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The World is Running out of Topsoil

From Time Magazine

A rough calculation of current rates of soil degradation suggests we have about 60 years of topsoil left. Some 40% of soil used for agriculture around the world is classed as either degraded or seriously degraded – the latter means that 70% of the topsoil, the layer allowing plants to grow, is gone. Because of various farming methods that strip the soil of carbon and make it less robust as well as weaker in nutrients, soil is being lost at between 10 and 40 times the rate at which it can be naturally replenished. Even the well-maintained farming land in Europe, which may look idyllic, is being lost at unsustainable rates.


The collapse of farming

James Howard Kunstler is predicting that farming could be the next industry to go down

The net effect of the failures in banking is that a lot of people have less money than they expected they would have a year ago. This is bad enough, given our habits and practices of modern life. But what happens when farming collapses? The prospect for that is closer than most of us might realize. The way we produce our food has been organized at a scale that has ruinous consequences, not least its addiction to capital. Now that banking is in collapse, capital will be extremely scarce. Nobody in the cities reads farm news, or listens to farm reports on the radio. Guess what, though: we are entering the planting season. It will be interesting to learn how many farmers "out there" in the Cheez Doodle belt are not able to secure loans for this year’s crop.

My guess is that the disorder in agriculture will be pretty severe this year, especially since some of the world’s most productive places — California, northern China, Argentina, the Australian grain belt — are caught in extremes of drought on top of capital shortages. If the US government is going to try to make remedial policy for anything, it better start with agriculture, to promote local, smaller-scaled farming using methods that are much less dependent on oil byproducts and capital injections.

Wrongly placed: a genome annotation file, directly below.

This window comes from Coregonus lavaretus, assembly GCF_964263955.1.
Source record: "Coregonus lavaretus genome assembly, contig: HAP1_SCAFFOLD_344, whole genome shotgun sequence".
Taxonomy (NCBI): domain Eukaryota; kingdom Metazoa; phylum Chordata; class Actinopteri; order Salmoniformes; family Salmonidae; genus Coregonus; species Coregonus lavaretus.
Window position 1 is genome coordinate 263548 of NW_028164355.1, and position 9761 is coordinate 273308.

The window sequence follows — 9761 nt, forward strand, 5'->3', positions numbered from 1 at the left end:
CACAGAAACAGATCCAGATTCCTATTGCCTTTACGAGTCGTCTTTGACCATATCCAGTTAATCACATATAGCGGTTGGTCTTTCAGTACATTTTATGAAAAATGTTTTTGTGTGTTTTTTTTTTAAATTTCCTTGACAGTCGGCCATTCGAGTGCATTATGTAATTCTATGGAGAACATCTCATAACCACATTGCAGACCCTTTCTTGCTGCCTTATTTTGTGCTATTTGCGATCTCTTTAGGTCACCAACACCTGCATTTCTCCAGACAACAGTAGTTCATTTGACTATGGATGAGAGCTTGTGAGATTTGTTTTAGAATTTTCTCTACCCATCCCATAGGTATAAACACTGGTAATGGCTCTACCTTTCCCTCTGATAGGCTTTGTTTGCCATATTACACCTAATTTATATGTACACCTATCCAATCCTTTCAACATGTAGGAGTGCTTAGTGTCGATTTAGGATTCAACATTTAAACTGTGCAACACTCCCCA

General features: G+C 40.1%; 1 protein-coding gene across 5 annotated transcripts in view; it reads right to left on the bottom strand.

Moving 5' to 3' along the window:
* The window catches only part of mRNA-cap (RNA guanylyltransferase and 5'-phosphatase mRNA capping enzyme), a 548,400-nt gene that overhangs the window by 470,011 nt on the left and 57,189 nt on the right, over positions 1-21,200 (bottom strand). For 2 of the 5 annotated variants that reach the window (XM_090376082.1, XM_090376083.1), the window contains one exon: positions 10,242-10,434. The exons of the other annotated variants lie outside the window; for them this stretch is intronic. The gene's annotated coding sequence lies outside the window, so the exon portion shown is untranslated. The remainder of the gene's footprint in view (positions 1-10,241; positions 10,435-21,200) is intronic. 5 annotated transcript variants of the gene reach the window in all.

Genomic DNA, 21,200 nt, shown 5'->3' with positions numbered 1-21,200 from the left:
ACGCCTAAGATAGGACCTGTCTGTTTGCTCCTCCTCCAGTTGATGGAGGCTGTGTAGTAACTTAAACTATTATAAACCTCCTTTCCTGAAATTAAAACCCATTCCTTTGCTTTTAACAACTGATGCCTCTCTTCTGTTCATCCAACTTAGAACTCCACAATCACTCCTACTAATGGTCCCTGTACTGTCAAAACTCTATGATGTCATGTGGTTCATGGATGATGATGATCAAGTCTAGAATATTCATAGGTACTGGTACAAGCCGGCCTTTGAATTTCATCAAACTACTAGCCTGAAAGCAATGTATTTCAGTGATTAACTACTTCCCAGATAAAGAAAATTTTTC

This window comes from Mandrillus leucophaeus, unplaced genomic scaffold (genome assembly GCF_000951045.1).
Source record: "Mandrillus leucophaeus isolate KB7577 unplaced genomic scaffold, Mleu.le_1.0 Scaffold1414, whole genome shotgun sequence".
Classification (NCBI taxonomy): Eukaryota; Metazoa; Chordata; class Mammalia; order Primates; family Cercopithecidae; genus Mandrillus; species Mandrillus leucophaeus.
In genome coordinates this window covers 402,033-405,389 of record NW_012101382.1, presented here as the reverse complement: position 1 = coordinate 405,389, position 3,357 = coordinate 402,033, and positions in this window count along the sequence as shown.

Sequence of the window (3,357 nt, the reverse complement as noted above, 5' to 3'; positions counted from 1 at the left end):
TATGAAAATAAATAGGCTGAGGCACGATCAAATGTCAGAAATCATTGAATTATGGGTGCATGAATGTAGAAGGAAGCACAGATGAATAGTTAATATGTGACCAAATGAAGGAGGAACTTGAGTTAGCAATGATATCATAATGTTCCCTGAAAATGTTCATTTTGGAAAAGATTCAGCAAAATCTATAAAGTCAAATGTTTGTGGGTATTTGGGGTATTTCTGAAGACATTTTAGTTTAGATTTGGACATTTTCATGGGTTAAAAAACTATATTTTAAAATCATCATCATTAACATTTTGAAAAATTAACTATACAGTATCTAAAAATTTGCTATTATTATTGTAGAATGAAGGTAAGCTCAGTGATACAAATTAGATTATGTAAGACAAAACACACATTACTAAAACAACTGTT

This will, of course, require a re-allocation of lands suitable for growing food. Our real estate market mechanisms could conceivably enable this to happen, but not without a coherent consensus that it is imperative to do so. If agri-business as currently practiced doesn’t founder on capital shortages, it will surely collapse on disruptions in the oil markets. President Obama at least made a start in the right direction by proposing to eliminate further subsidies to farmers above the $250,000 level. But the situation is really more acute. Surely the US Department of Agriculture already knows about it, but the public may not be interested until the shelves in the Piggly-Wiggly are bare — and then, of course, they’ll go apeshit.

I don’t know if I agree with him and maybe it is the context I am in that governments would allow crops to go unseeded because banks won’t give farmers operating loans.  Nothing would bring bank nationalization on quicker than banks choosing stock price over people going hungry. While I like Kunstler enough to have read almost every book he has written, I tend to think he underestimates our ability to overcome.  Then again I watch more than 10 minutes of CNBC and listen to the talking heads and I wonder if he might know what he is talking about.